The 10-megapixel Olympus E-420 is a purposely compact DSLR that features Live View and Shadow Adjustment technology.

Product Overview

Overall rating:


Olympus E-420

Overall score:86%
Image Quality:85%


  • Little effort to carry, dust reduction, excellent value for money, consistent AWB


  • Handling, position of right eyelet, highlight control, slow AF system with standard lenses


Olympus E-420 Review


Price as reviewed:


Features: Page 2

New AF Modes

The E-420’s main upgrade over its predecessor, the E-410, is that its live view system incorporates two new autofocusing modes. The E-410 (and also the E-3) have just one option – sensor AF – which used phase detection in between a temporary mirror blackout to achieve autofocusing. This has been carried over here, and is joined by an Imager AF mode, the default setting which uses contrast detection working off the main sensor, and a Hybrid AF mode which combines both phase and contrast detection.

The former focuses in real time, with the mirror staying put until the shot has been taken. This happens automatically once the camera senses it has focused correctly, though at default, compatibility is only offered with three Zuiko lenses – one of which being the kit lens. Those with existing lenses needn’t worry about this, as a firmware update may be downloaded to provide support for additional lenses. The second mode, Hybrid AF, is said to be a touch slower than the Imager mode alone, but is compatible with all Zuiko lenses straight ‘out of the box’. The live view may be magnified by a factor of either 7x or 10x, to aid focusing and to check detail, with the effects of altering exposure and image stabilisation settings also visible in real time.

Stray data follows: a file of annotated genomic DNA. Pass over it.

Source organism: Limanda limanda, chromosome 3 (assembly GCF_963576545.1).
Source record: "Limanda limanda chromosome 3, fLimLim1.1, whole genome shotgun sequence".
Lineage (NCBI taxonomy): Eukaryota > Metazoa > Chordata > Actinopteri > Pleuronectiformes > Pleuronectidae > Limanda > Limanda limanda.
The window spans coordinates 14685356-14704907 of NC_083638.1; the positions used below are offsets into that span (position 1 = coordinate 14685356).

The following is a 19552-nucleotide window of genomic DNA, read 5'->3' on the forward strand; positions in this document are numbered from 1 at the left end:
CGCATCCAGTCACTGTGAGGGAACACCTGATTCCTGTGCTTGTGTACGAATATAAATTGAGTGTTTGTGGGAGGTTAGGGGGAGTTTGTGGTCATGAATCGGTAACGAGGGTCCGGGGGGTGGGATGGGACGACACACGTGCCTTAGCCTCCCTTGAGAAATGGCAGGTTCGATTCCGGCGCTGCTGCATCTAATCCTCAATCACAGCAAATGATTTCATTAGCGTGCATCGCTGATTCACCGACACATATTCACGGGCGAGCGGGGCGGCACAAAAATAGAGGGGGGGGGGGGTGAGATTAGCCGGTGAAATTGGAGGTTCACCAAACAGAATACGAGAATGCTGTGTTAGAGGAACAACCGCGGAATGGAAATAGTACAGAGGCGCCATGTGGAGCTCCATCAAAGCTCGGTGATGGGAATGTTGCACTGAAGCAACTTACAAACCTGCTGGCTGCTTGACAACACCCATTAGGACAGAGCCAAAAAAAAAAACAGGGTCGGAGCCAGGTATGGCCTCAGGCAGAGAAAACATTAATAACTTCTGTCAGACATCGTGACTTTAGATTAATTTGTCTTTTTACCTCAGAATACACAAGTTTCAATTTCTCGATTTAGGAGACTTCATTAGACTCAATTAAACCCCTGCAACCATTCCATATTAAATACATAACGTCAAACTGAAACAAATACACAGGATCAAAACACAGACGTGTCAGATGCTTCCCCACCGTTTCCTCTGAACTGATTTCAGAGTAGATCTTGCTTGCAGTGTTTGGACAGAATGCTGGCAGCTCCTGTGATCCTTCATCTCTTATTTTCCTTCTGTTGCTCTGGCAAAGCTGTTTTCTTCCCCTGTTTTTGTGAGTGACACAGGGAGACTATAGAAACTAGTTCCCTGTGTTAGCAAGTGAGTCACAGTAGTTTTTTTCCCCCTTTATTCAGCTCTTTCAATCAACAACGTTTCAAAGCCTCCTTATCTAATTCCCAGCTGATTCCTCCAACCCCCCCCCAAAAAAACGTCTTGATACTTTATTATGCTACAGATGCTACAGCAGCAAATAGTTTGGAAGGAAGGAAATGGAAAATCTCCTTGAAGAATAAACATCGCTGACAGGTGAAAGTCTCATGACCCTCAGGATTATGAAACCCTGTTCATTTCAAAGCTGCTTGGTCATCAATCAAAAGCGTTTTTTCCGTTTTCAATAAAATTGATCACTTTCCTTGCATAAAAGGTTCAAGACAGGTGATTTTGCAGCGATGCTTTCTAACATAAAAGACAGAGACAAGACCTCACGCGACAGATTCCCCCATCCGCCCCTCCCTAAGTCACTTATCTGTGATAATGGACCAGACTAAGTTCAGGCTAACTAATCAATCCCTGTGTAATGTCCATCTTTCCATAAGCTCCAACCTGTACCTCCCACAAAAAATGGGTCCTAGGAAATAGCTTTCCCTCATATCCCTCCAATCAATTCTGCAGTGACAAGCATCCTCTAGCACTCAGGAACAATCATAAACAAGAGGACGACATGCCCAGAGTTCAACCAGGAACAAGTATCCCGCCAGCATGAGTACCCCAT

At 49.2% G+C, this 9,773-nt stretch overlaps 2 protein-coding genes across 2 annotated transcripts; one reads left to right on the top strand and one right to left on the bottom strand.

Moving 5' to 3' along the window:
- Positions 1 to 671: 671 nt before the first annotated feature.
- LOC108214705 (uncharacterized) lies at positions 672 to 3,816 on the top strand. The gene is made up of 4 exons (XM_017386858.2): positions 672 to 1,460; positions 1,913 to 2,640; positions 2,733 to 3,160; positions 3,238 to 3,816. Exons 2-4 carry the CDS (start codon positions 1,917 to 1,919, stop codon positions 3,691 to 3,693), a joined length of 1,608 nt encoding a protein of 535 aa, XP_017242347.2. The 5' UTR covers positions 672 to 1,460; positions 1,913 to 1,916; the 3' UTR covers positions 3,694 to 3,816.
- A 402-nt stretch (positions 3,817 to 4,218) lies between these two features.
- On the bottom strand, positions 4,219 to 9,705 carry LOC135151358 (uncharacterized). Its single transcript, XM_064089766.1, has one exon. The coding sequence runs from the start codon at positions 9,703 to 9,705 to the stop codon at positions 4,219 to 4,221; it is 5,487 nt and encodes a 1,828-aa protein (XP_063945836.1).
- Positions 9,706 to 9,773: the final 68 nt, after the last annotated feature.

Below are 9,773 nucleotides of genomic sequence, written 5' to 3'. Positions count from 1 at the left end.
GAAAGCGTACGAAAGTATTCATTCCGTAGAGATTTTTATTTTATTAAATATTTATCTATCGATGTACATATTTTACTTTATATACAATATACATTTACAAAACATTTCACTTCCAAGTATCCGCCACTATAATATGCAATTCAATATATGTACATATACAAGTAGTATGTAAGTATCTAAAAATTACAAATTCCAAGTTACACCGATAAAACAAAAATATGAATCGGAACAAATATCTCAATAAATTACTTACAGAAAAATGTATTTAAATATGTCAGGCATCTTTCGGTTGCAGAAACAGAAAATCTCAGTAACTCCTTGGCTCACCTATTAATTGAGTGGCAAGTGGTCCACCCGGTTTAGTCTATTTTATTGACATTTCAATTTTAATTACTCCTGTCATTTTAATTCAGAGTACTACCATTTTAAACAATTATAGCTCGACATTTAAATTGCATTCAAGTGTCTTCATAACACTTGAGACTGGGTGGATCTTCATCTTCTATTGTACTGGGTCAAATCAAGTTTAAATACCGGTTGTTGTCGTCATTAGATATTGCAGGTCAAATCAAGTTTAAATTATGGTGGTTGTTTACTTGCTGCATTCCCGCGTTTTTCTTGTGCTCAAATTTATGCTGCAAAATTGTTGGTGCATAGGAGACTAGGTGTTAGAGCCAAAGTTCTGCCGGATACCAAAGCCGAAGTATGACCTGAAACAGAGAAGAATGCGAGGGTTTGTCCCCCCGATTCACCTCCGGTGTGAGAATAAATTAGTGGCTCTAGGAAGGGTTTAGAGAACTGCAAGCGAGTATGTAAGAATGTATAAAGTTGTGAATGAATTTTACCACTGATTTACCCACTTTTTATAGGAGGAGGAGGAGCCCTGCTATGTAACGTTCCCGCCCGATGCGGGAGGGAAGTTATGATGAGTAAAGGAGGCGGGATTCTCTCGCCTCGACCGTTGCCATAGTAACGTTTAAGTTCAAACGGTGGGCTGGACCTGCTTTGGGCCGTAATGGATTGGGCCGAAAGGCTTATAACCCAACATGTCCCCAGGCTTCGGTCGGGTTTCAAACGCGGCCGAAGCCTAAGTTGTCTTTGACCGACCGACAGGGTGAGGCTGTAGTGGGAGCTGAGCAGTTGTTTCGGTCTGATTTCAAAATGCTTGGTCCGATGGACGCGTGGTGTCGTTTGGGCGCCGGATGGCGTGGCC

LCD Display

Live view and captured images are displayed on a 2.7in LCD screen, featuring the second generation of Olympus’s HyperCrystal technology. With a 230,000-pixel resolution, this is the same as that of the models these cameras replace, though the physical size of the screens now puts them in line with many other entry-level DSLRs such as the Sony A200 and Pentax K200D. An impressive viewing angle of 176° off centre is claimed, as is 100% coverage of the scene.

  1. 1. Introduction
  2. 2. Features: Page 1
  3. 3. Features: Page 2
  4. 4. Features: Page 3
  5. 5. Features: Page 4
  6. 6. Design
  7. 7. Performance: Page 1
  8. 8. Performance: Page 2
  9. 9. Image Quality
  10. 10. Value For Money
  11. 11. ISO Comparison
  12. 12. Olympus E-420 Controls Layout
  13. 13. Verdict
Page 3 of 13 - Show Full List